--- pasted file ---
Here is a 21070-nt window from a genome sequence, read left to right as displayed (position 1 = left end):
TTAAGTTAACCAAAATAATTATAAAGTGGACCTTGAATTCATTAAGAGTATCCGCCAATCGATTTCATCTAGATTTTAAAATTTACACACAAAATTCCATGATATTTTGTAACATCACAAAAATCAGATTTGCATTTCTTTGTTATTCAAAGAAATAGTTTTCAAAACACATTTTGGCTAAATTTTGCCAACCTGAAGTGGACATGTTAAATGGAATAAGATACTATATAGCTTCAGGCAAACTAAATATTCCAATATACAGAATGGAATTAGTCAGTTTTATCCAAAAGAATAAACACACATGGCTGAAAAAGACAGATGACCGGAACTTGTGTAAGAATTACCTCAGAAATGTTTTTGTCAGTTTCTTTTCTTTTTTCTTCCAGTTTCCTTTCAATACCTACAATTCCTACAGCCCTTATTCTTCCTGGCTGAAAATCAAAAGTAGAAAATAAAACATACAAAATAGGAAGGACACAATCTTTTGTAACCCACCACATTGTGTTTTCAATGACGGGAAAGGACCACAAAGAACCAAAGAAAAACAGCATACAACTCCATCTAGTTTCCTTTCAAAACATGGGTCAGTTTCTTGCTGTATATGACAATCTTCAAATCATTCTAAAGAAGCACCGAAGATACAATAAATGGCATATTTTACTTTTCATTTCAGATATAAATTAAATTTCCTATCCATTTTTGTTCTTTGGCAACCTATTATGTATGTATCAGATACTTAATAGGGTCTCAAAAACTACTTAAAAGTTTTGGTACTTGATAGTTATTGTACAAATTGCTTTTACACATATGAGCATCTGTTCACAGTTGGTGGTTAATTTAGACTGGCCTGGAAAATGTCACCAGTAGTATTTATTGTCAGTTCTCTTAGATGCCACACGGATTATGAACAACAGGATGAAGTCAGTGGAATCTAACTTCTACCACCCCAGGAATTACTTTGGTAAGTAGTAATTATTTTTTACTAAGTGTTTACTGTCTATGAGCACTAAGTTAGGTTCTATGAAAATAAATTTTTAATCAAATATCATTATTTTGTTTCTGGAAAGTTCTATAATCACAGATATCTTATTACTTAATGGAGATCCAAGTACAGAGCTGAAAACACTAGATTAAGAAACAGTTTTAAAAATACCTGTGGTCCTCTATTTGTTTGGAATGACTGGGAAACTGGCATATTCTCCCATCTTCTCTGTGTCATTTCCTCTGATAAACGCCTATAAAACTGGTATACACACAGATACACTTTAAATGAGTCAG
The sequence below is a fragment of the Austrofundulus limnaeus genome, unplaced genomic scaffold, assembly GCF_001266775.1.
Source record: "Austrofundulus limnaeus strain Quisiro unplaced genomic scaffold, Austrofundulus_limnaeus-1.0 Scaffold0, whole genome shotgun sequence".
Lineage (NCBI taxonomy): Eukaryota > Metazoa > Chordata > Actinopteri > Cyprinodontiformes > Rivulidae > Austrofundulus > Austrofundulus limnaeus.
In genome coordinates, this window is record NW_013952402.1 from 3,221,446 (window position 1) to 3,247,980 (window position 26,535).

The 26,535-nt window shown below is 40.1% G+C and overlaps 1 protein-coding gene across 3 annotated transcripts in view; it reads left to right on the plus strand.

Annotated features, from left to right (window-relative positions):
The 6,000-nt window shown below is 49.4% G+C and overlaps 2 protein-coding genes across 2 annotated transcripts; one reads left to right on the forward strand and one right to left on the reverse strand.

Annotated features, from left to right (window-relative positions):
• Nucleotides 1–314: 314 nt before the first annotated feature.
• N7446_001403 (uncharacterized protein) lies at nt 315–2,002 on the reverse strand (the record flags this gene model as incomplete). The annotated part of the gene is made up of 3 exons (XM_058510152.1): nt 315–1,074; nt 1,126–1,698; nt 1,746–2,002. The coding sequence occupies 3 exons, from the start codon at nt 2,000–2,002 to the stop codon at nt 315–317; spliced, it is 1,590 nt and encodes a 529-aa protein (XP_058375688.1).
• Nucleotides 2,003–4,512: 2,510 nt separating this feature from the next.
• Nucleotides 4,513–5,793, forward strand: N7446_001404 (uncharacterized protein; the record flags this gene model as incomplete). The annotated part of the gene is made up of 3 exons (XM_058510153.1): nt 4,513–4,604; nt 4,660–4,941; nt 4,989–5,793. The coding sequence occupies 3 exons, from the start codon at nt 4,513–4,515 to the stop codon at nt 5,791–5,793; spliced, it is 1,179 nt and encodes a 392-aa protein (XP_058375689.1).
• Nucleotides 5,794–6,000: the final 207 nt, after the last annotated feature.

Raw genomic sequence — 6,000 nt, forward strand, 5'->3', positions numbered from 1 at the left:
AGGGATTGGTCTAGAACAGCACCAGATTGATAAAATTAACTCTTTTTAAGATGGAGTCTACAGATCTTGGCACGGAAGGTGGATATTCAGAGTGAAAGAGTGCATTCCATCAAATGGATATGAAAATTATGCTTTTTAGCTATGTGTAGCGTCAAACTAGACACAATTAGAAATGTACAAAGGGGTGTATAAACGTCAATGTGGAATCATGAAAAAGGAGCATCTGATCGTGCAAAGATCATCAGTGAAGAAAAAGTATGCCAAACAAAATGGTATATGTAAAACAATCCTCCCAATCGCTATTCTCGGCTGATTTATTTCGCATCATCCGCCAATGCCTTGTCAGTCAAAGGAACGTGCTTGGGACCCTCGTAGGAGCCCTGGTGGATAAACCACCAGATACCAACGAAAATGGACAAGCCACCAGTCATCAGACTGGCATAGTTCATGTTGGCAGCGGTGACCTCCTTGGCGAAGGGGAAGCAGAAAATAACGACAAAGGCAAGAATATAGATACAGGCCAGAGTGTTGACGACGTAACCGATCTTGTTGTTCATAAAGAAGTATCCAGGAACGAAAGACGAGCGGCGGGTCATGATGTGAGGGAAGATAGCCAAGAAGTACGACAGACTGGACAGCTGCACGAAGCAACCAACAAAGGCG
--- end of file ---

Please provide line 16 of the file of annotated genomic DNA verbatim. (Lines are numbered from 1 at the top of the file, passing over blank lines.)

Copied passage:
Raw genomic sequence — 6,000 nt, forward strand, 5'->3', positions numbered from 1 at the left: